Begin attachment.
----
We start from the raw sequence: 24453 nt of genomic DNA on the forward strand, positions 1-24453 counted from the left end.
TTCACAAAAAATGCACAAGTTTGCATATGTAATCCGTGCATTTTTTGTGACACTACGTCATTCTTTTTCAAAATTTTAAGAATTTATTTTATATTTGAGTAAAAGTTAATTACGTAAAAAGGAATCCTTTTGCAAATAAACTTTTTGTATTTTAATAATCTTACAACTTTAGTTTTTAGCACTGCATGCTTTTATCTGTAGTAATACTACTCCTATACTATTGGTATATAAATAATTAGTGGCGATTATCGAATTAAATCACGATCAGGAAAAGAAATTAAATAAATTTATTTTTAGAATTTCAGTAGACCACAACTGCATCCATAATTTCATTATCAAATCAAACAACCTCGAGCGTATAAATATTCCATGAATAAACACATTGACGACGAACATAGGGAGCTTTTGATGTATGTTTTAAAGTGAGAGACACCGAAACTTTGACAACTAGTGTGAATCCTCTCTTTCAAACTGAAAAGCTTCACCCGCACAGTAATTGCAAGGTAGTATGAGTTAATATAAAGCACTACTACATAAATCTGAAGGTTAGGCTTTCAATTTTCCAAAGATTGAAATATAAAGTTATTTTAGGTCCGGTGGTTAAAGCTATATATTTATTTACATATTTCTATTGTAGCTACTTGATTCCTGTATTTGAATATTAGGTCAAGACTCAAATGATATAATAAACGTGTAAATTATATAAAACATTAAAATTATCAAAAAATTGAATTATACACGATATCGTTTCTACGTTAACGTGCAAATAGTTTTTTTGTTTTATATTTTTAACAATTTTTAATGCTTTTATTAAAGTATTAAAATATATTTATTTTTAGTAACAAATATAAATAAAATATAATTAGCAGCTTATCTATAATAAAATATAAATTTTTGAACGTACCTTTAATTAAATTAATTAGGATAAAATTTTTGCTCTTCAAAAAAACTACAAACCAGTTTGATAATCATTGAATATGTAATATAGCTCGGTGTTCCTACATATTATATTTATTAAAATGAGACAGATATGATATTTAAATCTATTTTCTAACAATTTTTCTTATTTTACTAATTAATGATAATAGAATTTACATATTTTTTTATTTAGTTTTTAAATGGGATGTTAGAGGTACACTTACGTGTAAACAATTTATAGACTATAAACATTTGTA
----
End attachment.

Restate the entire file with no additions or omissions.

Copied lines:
We start from the raw sequence: 24453 nt of genomic DNA on the forward strand, positions 1-24453 counted from the left end.
TTCACAAAAAATGCACAAGTTTGCATATGTAATCCGTGCATTTTTTGTGACACTACGTCATTCTTTTTCAAAATTTTAAGAATTTATTTTATATTTGAGTAAAAGTTAATTACGTAAAAAGGAATCCTTTTGCAAATAAACTTTTTGTATTTTAATAATCTTACAACTTTAGTTTTTAGCACTGCATGCTTTTATCTGTAGTAATACTACTCCTATACTATTGGTATATAAATAATTAGTGGCGATTATCGAATTAAATCACGATCAGGAAAAGAAATTAAATAAATTTATTTTTAGAATTTCAGTAGACCACAACTGCATCCATAATTTCATTATCAAATCAAACAACCTCGAGCGTATAAATATTCCATGAATAAACACATTGACGACGAACATAGGGAGCTTTTGATGTATGTTTTAAAGTGAGAGACACCGAAACTTTGACAACTAGTGTGAATCCTCTCTTTCAAACTGAAAAGCTTCACCCGCACAGTAATTGCAAGGTAGTATGAGTTAATATAAAGCACTACTACATAAATCTGAAGGTTAGGCTTTCAATTTTCCAAAGATTGAAATATAAAGTTATTTTAGGTCCGGTGGTTAAAGCTATATATTTATTTACATATTTCTATTGTAGCTACTTGATTCCTGTATTTGAATATTAGGTCAAGACTCAAATGATATAATAAACGTGTAAATTATATAAAACATTAAAATTATCAAAAAATTGAATTATACACGATATCGTTTCTACGTTAACGTGCAAATAGTTTTTTTGTTTTATATTTTTAACAATTTTTAATGCTTTTATTAAAGTATTAAAATATATTTATTTTTAGTAACAAATATAAATAAAATATAATTAGCAGCTTATCTATAATAAAATATAAATTTTTGAACGTACCTTTAATTAAATTAATTAGGATAAAATTTTTGCTCTTCAAAAAAACTACAAACCAGTTTGATAATCATTGAATATGTAATATAGCTCGGTGTTCCTACATATTATATTTATTAAAATGAGACAGATATGATATTTAAATCTATTTTCTAACAATTTTTCTTATTTTACTAATTAATGATAATAGAATTTACATATTTTTTTATTTAGTTTTTAAATGGGATGTTAGAGGTACACTTACGTGTAAACAATTTATAGACTATAAACATTTGTA